**1/2 (out of 4 stars)
Mick Garris apparently had a dinner one night and summoned a bunch of his fellow film making friends because of an idea he had mustered. The idea (on paper) would seemed to be great to any horror fan in the world. Mick's plan was to invite directors from the horror genre to collaborate with one hour episodes featuring grisly tales of the macabre, masterfully titled, Masters of Horror. With the likes of legend film makers, John Carpenter, Stuart Gordon, Tobe Hooper, Don Cosarelli and others this inception would be the greatest thing to hit television for the avid horror fan. For these masters of horror could show off their talents and thus improve the current status of the horror genre.
I'll be the first to admit that I haven't seen many of these films. The reason is simple. Of the handful I've seen, I've been less than impressed. Episodes like Jenifer, We All Scream for Ice Cream and Pick Me Up were disappointing and left me wondering how we define a master of horror. However, I've reluctantly kept an open mind and eye for the rest of the series. I still have yet to see any of Hooper's or Carpenter's episodes, although I've heard negative things about both. But when I was browsing over on Netflix I wanted something quick to watch. I wanted something to feed my need for horror. So, with that open mind I gave Stuart Gordon's episode a shot. Dreams in the Witch House was surprisingly good and now I'm willing to watch other episodes again.
Stuart Gordon is known for his many adaptations of H.P. Lovecraft. Dreams in the Witch House is another one to chalk up on his list of THE GENTLEMAN FROM PROVIDENCE'S adaptations.
The film starts out showing an old dilapidated house. Miskatonic University student, Walter (Ezra Godden) is looking for a cheap, quiet place to study and complete a thesis project. We are quickly introduced to a few characters living inside the house: The overweight, ignorant landlord (Jay Brazeau), a creepy, mysterious old man, Mazurowitz (Cambell Lane)and a beautiful woman, Francis (Chelah Hordal) and her infant son, Danny.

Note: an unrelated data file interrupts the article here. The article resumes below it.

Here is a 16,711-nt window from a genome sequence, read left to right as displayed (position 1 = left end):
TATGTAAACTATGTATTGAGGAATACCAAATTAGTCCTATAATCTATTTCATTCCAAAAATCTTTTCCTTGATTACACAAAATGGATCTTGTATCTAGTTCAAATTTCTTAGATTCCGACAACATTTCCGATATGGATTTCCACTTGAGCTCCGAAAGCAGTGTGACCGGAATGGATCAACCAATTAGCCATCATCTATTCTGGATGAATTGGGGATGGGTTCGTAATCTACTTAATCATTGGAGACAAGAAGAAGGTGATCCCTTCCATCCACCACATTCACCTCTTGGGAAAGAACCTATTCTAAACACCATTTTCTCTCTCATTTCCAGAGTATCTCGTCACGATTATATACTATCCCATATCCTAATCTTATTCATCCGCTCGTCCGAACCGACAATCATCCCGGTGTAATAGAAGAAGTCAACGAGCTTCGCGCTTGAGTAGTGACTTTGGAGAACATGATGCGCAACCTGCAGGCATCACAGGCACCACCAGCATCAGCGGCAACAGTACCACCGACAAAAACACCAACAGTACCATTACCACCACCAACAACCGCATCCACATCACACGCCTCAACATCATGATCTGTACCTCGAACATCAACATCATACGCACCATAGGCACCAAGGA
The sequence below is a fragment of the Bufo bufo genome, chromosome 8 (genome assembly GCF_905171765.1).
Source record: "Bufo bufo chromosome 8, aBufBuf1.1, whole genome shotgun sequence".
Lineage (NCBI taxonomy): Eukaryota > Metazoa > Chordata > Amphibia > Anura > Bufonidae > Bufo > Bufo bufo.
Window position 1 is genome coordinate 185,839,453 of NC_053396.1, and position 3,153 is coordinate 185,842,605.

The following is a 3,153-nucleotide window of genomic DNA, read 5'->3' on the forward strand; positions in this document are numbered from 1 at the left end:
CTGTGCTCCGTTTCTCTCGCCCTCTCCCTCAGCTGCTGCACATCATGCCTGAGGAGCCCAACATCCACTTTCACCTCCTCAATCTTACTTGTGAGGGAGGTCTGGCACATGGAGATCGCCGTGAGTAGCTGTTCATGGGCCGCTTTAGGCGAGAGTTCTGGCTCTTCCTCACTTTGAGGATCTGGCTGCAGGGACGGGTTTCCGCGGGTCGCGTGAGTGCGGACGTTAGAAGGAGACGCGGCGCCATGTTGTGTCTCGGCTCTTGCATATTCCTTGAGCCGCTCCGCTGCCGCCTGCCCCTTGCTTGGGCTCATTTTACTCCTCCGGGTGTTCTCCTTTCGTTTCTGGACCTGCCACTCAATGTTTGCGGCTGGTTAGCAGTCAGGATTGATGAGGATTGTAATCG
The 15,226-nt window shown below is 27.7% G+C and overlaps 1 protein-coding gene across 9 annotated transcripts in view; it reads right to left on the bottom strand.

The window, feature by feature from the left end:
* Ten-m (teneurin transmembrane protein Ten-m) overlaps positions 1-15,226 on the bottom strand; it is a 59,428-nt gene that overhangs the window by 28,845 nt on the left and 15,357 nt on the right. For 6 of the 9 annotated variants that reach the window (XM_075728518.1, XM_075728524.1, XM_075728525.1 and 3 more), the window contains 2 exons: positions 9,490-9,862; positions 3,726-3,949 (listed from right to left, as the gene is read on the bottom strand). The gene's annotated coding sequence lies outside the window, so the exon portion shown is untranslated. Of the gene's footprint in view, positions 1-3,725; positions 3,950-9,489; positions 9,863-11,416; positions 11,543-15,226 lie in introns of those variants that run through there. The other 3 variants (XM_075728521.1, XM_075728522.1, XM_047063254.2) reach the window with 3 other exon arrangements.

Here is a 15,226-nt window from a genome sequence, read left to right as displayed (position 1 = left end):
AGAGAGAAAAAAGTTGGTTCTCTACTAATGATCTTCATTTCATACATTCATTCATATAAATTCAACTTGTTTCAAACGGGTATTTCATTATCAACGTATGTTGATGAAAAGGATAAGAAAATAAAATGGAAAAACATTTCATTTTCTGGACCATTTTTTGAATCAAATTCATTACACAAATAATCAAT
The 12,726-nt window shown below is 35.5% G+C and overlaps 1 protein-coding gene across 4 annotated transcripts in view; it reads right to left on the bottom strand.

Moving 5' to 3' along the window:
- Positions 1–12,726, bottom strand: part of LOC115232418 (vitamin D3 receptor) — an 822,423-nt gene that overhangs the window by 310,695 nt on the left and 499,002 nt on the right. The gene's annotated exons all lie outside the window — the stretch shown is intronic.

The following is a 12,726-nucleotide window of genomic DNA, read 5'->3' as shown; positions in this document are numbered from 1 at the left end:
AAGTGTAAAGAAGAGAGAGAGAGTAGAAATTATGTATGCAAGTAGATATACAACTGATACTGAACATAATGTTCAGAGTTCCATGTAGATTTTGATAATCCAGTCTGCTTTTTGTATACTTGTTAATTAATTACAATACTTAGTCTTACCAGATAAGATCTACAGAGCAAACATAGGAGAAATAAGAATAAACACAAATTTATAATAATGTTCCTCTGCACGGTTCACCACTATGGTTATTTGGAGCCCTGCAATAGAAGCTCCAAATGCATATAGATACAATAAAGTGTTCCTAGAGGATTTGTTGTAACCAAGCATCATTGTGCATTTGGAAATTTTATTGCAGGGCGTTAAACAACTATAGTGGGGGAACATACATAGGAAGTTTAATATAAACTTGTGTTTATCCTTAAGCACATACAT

Walter is given the cheapest room of the house. He starts hearing weird noises and upon investigating finds the uncanny Mazurowitz praying loudly in his room. (One inkling that this guy is off his rocker was watching him pray while slamming his head off of a table). The man offers a cross and warns of a rat with a human face that scurries around the house. Walter dismisses the man for a complete psycho and goes about his business.
Walter is attracted to the lovely Francis who comes to him in a dream one evening. She disrobes in front of him and they make love. Little does the horny Walter know, but the person pretending to be Francis in the dream is actually a witch. She leaves a ghastly mark on his back. Later, while Francis is working, Walter keeps an eye on the young child. The witch returns! We eventually learn that the witch wants Danny as a sacrifice for an ancient old ritual.
I won't go into any spoiler territory here because I think you should check out this film. Stuart Gordon does an adequate job in setting up a modern atmosphere to a story that was written in the 30's. Many people have tried to adapt the Lovecraft story and failed, but Gordon like he did with many others, prevails.
The acting is pretty good and convincing. Ezra Godden plays a great sympathetic role as a man who everyone believes is going insane. But as an audience member we see the downward spiral he descends and feel some pity for him. (This proves to be the case in many of Lovecraft's characters). Rats with human faces, weird neighbors and asshole landlords are enough to drive anyone crazy, right? Well, add that with one bitch of a witch and I'm sold!
The house in itself is a startling character in the film. The creaky noises and forbidding events that unfold are enough to make you want to pay extra the next time you need an affordable, quiet place to live.
This film clocks in at less than 60 minutes. It's a quick way to burn some time and a good film to boot. I must say that so far, this is the best of the Masters of Horror episodes that I've seen. Unfortunately, sifting through the rest of the series may be a struggle. We'll see, I guess.
Directed by: Stuart Gordon
Written by: Dennis Paoli
Starring: Ezra Godden, Chelah Hordal
Episode two of the first season of Masters of Horror